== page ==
It was just announced that four principals will be retiring from New York City Ballet next winter and spring. I’m especially sad to see Jenifer Ringer go. She hasn’t danced much lately–she’s been busy with her two children–and she’s been missed. Ringer was one of the first dancers I fell in love with, unsurprising since she is a particularly warm, welcoming presence onstage. She seemed to me to represent something essential to American dancers: a kind of easy-going naturalness, musicality, and sense of freedom. She is always herself onstage. I’ve loved her in so many ballets, including as Sugarplum in Nutcracker, in which she exuded beauty and almost maternal warmth. She was the essence of femininity and interiority in Emeralds and Dances at a Gathering. And she could be sophisticated too, as when she danced the fabulous role of the cigarette girl in Ratmansky’s Namouna (see above). And then there was Liebeslieder, most especially the duet in which the woman slowly slides her leg along the floor beneath her dress, and miraculously rises up, like a ship on the seas, then floats down again. I’ll never forget watching Violette Verdy at a public coaching of Liebeslieder with Ringer and Jared Angle; after the pas de deux, Verdy said only: “how lovely.” I’ll be at her farewell performance, on Feb. 9, and I’m sure I’ll shed a tear or two.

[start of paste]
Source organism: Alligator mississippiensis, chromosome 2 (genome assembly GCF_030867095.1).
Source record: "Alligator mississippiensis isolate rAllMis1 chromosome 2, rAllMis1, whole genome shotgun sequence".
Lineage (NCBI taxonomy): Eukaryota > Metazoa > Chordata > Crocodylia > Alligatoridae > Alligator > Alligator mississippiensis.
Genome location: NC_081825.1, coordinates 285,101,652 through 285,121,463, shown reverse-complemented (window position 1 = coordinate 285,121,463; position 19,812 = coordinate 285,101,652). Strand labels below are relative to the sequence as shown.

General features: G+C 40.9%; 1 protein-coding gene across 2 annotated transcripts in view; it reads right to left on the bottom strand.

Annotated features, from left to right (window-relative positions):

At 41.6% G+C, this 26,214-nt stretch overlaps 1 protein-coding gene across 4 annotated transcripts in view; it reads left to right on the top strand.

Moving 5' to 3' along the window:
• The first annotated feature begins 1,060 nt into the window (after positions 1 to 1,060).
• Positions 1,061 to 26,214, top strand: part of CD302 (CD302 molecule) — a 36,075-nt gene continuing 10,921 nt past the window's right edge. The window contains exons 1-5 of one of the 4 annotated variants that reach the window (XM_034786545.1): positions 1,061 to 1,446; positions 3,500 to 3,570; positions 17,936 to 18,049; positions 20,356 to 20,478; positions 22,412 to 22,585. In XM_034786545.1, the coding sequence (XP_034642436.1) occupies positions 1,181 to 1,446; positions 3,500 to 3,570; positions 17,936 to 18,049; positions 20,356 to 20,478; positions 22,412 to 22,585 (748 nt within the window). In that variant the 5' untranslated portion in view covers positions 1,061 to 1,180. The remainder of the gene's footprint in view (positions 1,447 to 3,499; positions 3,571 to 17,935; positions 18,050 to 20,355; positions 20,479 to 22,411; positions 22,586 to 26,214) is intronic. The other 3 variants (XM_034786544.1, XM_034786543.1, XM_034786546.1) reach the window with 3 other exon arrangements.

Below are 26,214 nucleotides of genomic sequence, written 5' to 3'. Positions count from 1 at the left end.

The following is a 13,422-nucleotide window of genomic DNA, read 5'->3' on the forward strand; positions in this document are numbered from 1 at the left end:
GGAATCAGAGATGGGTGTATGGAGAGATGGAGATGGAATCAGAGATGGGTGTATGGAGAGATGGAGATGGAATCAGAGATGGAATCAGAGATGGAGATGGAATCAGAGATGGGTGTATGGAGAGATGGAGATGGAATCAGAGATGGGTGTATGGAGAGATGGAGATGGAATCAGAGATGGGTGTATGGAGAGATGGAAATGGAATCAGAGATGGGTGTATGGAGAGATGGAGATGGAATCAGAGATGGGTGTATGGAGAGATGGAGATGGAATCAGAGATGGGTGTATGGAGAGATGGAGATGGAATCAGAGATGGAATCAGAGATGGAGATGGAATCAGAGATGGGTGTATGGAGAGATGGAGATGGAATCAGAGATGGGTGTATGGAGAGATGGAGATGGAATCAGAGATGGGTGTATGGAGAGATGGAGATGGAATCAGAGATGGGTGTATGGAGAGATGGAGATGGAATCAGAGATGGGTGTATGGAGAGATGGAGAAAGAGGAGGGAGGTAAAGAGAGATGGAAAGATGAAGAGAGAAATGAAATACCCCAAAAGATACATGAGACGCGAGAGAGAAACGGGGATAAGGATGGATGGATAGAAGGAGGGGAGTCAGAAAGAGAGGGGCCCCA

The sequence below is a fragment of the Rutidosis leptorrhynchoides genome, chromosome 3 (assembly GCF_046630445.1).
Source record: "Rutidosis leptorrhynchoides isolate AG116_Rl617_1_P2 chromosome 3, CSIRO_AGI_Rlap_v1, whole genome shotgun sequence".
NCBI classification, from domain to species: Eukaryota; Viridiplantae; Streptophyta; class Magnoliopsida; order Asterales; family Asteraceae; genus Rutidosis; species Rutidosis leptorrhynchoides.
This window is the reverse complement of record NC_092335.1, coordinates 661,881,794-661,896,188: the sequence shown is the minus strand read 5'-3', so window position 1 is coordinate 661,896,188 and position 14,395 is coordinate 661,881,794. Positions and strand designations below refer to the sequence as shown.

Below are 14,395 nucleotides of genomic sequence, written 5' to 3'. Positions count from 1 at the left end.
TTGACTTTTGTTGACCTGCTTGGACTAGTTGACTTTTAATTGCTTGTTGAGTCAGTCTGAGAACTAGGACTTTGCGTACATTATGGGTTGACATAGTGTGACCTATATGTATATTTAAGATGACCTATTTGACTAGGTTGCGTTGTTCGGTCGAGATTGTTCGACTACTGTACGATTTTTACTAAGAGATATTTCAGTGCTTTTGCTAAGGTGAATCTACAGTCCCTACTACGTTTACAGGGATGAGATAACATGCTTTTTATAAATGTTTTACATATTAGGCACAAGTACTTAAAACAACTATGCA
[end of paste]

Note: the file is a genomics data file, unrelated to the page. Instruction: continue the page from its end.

It was just announced that two choreographers, Kyle Abraham and Alexei Ratmansky, have won MacArthur fellowships. Congratulations to both!
It’s no secret that I think Ratmansky is one of the most quietly innovative choreographers working today, breathing new life into ballet without making grand pronouncements about his intentions. Mainly he revitalizes by doing, by taking history into account while also taking stock of the present, and making the language of ballet seem new and fresh and of our time. Dancers who work with him become more connected to the music, and to their own imaginations. The music he uses opens up and reveals new secrets. In his dances there is space for humor, classicism, vulgarity, warmth, loneliness, despair.
I’ve been excited about Ratmansky from the beginning and have written about his work several times since his arrival in NYC. In 2009, when he had just been named choreographer in residence at ABT, I wrote this piece, “Ratmansky Takes Manhattan,” for The Nation. Earlier this year, I wrote a long piece about the making of his recent Shostakovich Trilogy, also for The Nation, “Running Like Shadows.” In 2011, when ABT first performed The Bright Stream, I did a little essay on the ballet’s history for Playbill. A few of the outtakes from several interviews appeared in this cumulative q&a in DanceTabs, “Balletic Musings, a Continuing Conversation,” in August.
Needless to say, the MacArthur is great news. Dance is back. Congratulations to both!
Over the course of several months, I sat in on the rehearsals as the choreographer Alexei Ratmansky made his new “Shostakovich Trilogy” for American Ballet Theatre. I was struck by the choreographer’s deep engagement with Shostakovich’s musical style, his inner world, and the ideas and experimentation of early Soviet dance. The more I learned about Shostakovich and his times, the more the work seemed to reflect essential qualities of the music. I wrote about this in an essay for The Nation, “Running Like Shadows,” which came out today.
And here is my review of the Trilogy, for DanceTabs.
I’d love to hear your impressions and comments.